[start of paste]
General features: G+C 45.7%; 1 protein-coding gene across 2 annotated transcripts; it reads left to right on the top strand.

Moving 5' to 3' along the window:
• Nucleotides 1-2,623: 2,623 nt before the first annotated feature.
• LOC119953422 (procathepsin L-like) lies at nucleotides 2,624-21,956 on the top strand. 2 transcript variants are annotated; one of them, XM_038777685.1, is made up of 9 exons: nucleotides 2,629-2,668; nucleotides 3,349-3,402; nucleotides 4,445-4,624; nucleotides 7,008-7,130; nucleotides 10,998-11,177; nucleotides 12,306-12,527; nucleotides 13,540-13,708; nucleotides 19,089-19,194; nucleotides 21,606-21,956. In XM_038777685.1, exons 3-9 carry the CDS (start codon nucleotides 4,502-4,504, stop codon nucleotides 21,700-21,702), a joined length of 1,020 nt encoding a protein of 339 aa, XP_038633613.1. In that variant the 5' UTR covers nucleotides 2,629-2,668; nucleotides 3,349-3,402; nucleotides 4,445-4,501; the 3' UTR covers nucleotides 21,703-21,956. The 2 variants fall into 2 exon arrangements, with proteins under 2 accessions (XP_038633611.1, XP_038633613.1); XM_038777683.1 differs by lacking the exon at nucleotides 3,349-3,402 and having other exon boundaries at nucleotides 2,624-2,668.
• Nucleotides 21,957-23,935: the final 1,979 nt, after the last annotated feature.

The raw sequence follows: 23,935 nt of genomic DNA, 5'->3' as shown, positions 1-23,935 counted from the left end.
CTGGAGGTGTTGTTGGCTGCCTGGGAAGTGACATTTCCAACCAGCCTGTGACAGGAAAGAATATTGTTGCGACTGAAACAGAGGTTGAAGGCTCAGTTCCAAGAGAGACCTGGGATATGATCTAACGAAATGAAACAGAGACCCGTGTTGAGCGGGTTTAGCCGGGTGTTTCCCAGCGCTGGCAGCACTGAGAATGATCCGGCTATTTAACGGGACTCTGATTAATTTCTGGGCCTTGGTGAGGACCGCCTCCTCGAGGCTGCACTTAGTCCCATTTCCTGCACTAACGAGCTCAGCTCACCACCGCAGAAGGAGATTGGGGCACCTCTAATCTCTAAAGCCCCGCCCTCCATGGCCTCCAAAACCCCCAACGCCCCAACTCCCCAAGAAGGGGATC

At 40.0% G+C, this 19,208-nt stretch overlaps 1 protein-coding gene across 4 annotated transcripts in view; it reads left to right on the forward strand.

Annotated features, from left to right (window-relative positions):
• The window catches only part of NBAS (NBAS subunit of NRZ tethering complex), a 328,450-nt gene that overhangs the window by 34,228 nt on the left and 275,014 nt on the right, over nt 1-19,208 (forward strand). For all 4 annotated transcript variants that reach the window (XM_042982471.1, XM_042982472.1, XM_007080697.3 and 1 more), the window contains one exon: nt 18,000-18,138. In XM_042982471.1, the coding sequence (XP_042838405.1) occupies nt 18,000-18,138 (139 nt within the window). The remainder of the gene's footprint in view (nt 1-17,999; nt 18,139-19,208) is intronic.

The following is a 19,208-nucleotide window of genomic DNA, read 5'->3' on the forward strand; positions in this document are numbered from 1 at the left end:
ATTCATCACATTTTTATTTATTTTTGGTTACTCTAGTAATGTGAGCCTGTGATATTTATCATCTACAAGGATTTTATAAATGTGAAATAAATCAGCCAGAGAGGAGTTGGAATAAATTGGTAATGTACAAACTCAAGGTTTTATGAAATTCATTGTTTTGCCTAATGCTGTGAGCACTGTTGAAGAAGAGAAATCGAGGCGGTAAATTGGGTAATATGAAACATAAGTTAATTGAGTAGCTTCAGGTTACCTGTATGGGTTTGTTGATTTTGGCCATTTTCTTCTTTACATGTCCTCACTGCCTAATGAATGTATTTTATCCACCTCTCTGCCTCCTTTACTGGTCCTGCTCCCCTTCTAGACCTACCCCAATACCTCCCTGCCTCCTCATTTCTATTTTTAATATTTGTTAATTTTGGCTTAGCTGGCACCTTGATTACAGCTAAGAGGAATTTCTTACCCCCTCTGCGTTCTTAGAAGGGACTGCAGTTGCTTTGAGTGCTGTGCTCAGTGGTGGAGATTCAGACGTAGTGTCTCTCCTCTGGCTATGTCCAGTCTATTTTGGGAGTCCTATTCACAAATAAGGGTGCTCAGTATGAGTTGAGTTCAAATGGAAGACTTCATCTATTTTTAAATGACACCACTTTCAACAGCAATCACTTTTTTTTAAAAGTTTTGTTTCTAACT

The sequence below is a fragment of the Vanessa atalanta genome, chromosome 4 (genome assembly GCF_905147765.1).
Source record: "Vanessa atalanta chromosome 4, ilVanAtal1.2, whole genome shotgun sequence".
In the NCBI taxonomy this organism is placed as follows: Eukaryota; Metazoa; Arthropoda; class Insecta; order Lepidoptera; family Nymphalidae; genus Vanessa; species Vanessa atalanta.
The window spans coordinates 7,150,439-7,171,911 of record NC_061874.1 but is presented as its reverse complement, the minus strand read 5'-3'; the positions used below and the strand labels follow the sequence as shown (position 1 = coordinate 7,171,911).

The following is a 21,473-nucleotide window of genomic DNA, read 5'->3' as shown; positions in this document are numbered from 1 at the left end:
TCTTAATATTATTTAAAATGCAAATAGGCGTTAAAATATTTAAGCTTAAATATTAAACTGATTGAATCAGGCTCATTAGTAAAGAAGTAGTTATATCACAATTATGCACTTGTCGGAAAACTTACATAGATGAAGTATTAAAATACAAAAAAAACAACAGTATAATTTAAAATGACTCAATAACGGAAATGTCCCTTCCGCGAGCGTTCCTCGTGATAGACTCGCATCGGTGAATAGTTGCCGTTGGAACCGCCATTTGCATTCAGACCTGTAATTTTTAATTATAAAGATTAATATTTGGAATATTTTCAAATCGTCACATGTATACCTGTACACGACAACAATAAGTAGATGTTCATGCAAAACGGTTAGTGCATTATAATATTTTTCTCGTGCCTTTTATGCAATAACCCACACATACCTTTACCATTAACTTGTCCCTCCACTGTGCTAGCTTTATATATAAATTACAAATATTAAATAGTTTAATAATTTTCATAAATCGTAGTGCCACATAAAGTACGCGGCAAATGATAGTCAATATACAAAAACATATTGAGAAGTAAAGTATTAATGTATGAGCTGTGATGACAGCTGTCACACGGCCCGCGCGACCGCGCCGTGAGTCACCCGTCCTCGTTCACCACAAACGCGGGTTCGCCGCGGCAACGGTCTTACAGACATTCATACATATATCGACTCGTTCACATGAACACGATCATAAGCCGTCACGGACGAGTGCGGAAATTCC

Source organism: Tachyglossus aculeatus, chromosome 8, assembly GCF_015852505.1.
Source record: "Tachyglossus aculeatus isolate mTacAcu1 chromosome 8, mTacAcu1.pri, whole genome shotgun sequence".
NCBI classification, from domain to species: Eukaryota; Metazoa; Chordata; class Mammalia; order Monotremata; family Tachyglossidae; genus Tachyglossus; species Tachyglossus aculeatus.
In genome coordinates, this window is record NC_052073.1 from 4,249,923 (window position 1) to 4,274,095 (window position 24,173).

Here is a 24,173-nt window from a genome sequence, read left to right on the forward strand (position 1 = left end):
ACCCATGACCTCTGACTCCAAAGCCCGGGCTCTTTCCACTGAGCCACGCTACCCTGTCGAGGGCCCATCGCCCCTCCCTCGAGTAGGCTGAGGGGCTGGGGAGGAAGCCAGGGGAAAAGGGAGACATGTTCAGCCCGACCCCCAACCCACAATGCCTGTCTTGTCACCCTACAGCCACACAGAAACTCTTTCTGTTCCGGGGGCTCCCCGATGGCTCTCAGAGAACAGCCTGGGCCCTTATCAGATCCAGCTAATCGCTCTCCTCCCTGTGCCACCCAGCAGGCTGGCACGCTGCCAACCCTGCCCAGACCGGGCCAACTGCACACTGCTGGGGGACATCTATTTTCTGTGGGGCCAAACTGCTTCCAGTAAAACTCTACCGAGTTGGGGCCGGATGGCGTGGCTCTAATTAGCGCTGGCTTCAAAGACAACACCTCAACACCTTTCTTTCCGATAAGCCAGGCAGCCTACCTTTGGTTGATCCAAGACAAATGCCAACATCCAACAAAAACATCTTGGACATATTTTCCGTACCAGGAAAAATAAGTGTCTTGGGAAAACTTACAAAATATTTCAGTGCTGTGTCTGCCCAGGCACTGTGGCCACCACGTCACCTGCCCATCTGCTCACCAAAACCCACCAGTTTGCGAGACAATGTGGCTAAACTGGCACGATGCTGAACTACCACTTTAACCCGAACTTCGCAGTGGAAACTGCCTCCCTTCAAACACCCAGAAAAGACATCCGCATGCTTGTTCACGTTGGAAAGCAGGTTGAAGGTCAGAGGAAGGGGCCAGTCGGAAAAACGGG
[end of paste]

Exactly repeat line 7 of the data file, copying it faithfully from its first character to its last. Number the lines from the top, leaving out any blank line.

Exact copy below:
CTGGAGGTGTTGTTGGCTGCCTGGGAAGTGACATTTCCAACCAGCCTGTGACAGGAAAGAATATTGTTGCGACTGAAACAGAGGTTGAAGGCTCAGTTCCAAGAGAGACCTGGGATATGATCTAACGAAATGAAACAGAGACCCGTGTTGAGCGGGTTTAGCCGGGTGTTTCCCAGCGCTGGCAGCACTGAGAATGATCCGGCTATTTAACGGGACTCTGATTAATTTCTGGGCCTTGGTGAGGACCGCCTCCTCGAGGCTGCACTTAGTCCCATTTCCTGCACTAACGAGCTCAGCTCACCACCGCAGAAGGAGATTGGGGCACCTCTAATCTCTAAAGCCCCGCCCTCCATGGCCTCCAAAACCCCCAACGCCCCAACTCCCCAAGAAGGGGATC